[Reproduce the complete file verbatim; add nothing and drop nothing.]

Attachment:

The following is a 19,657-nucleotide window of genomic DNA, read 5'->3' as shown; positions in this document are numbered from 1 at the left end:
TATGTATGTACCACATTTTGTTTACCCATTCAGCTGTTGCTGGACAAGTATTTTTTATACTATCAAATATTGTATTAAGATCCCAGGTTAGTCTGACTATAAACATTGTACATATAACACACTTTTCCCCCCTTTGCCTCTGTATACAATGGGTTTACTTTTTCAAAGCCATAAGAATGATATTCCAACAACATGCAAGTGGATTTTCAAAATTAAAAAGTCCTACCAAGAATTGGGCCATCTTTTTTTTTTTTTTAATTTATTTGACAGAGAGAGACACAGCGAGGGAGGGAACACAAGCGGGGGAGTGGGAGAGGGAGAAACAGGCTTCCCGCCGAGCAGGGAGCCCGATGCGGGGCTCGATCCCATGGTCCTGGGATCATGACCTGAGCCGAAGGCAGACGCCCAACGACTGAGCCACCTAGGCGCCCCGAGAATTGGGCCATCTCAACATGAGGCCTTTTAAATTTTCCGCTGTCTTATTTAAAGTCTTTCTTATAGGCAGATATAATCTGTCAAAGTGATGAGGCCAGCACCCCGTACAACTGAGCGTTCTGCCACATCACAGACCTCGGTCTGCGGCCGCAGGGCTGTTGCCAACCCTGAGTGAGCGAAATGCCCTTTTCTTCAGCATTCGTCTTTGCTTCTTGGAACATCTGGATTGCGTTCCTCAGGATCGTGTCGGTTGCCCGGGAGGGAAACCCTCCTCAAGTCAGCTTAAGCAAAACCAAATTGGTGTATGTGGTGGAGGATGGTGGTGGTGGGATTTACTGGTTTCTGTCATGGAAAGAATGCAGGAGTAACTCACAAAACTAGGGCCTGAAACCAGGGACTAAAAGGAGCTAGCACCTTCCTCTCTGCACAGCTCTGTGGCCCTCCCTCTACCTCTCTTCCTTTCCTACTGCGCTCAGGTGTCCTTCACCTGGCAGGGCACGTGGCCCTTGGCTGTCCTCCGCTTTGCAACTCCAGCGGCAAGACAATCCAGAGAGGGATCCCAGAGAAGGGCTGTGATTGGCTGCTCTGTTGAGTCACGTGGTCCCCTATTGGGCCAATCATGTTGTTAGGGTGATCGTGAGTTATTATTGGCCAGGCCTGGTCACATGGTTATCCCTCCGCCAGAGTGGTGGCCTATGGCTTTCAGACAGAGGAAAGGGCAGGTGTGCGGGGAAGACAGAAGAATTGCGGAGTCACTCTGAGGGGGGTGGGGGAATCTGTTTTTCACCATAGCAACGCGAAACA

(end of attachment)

The following is a 19,657-nucleotide window of genomic DNA, read 5'->3' as shown; positions in this document are numbered from 1 at the left end:
TATGTATGTACCACATTTTGTTTACCCATTCAGCTGTTGCTGGACAAGTATTTTTTATACTATCAAATATTGTATTAAGATCCCAGGTTAGTCTGACTATAAACATTGTACATATAACACACTTTTCCCCCCTTTGCCTCTGTATACAATGGGTTTACTTTTTCAAAGCCATAAGAATGATATTCCAACAACATGCAAGTGGATTTTCAAAATTAAAAAGTCCTACCAAGAATTGGGCCATCTTTTTTTTTTTTTTAATTTATTTGACAGAGAGAGACACAGCGAGGGAGGGAACACAAGCGGGGGAGTGGGAGAGGGAGAAACAGGCTTCCCGCCGAGCAGGGAGCCCGATGCGGGGCTCGATCCCATGGTCCTGGGATCATGACCTGAGCCGAAGGCAGACGCCCAACGACTGAGCCACCTAGGCGCCCCGAGAATTGGGCCATCTCAACATGAGGCCTTTTAAATTTTCCGCTGTCTTATTTAAAGTCTTTCTTATAGGCAGATATAATCTGTCAAAGTGATGAGGCCAGCACCCCGTACAACTGAGCGTTCTGCCACATCACAGACCTCGGTCTGCGGCCGCAGGGCTGTTGCCAACCCTGAGTGAGCGAAATGCCCTTTTCTTCAGCATTCGTCTTTGCTTCTTGGAACATCTGGATTGCGTTCCTCAGGATCGTGTCGGTTGCCCGGGAGGGAAACCCTCCTCAAGTCAGCTTAAGCAAAACCAAATTGGTGTATGTGGTGGAGGATGGTGGTGGTGGGATTTACTGGTTTCTGTCATGGAAAGAATGCAGGAGTAACTCACAAAACTAGGGCCTGAAACCAGGGACTAAAAGGAGCTAGCACCTTCCTCTCTGCACAGCTCTGTGGCCCTCCCTCTACCTCTCTTCCTTTCCTACTGCGCTCAGGTGTCCTTCACCTGGCAGGGCACGTGGCCCTTGGCTGTCCTCCGCTTTGCAACTCCAGCGGCAAGACAATCCAGAGAGGGATCCCAGAGAAGGGCTGTGATTGGCTGCTCTGTTGAGTCACGTGGTCCCCTATTGGGCCAATCATGTTGTTAGGGTGATCGTGAGTTATTATTGGCCAGGCCTGGTCACATGGTTATCCCTCCGCCAGAGTGGTGGCCTATGGCTTTCAGACAGAGGAAAGGGCAGGTGTGCGGGGAAGACAGAAGAATTGCGGAGTCACTCTGAGGGGGGTGGGGGAATCTGTTTTTCACCATAGCAACGCGAAACA